Living The Theory

Recently, I finished my bachelor’s degree at Leiden University. More precisely, I have a degree in Public Administration. One of the peculiar things about Dutch Public Administration, is that it borrows heavily from American scholars. Therefore, it’s almost as if I have an American PA degree (I looked it up, and apart from the law courses, I’ve had the same courses as a PA undergrad at Saint Louis University). American bureaucracy is therefore like a mutual friend that I have heard so much about, but never got to meet. Or a city you visit after having read every single travel guide about it. Every place seems familiar in a strange way and everywhere you look, there’s something exciting about recognizing it.

Like the iconic towers in Las Vegas.

Like the iconic towers in Las Vegas.

Miss Missouri (soon to be Mrs Boshouizen, according to the DMV, that had some letters laying around) and I went to the county capital to have our marriage license prepared. The way there was fantastic. I am slightly fascinated by the government apparatus (not to be confused with enthusiastic, which I’m way less often), so to see all those buildings stacked up on a few blocks was already like coming home. For instance, there was a car parked at the designated judge parking spot. Nothing special there, but it also happened to have handicapped license plates. All the handicapped spots were both closer AND all available, but this judge had chosen to use only one of his privileges. We weren’t even indoors and the bureaucratism had already started.

I'm actually trying to get my manuscript 'Bureaucratism: A Horror Movie' to a movie, but there's a lot of red tape.

I’m actually trying to get my manuscript ‘Bureaucratism: A Horror Tale’ to a movie, but there’s a lot of red tape.

We went up the elevator. Inside, we were greeted by a lady. We told her we came to get our marriage license. She wrote it down, and had us sit next to her. Absolutely nothing happened. Two minutes later, the manager came up to us. ‘You guys are here for your marriage license?’ he asked. We nodded. ‘Okay, if you could just wait here.’ We remained seated in exactly the same spot. Our lady came by and took us to her desk. She browsed through all of our papers, had us plead that we weren’t cousins (while trying to maintain a seriousness) and then explained the progress to us. If you’re not a PA major, it is hard to explain how all the employees (almost caricature-like SLB’s, of course), all the signs on the ceiling and every cubicle is an real life enactment of the theory I have studied over the last three years. It all became real to me and I loved every minute of it. Next time, I’ll present my recent findings about how New Public Management has spilled over to non-government businesses and how it effects me and my wallet.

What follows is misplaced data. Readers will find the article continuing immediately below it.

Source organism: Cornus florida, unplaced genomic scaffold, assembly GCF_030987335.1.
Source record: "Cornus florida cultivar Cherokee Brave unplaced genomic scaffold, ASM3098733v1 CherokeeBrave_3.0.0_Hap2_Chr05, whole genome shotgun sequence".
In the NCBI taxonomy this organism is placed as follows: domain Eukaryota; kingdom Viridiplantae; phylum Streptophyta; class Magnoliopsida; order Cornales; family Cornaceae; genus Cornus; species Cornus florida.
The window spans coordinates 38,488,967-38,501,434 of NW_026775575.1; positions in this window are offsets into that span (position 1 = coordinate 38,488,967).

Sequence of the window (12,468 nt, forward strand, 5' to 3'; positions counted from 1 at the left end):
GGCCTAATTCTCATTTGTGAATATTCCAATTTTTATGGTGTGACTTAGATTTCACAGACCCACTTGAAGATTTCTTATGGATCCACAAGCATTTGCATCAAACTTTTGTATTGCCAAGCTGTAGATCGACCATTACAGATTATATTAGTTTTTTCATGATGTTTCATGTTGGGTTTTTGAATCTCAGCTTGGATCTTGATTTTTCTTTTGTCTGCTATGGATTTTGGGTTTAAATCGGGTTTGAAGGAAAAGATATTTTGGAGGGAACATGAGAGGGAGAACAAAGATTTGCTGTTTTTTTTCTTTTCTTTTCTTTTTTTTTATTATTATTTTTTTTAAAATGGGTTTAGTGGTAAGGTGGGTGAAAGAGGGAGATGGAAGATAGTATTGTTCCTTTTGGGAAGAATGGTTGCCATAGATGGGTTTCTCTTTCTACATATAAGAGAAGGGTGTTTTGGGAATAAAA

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5 thoughts on “Living The Theory

    • I still have a master’s degree to finish in The Hague, at Leiden University. Meanwhile, I find myself looking for pretty much the same kind of jobs I would look for in the Netherlands. People have been understanding of my situation, and I try to present my recent migration as a sign that I’m independent, take initiative and am willing to take risks (which is all true). I don’t have a career path mapped out, but I think my Dutch degree won’t set me back too far; although it might help that my master’s degree is less strictly seen as Public Administration (I’m doing the Crisis and Security Management MSc. program, which can be applied more broadly).

  1. Pingback: Logical Implications Of Waste Management: NPM Explained Through Taxi Fares (Or Fees) | visitingmissouri

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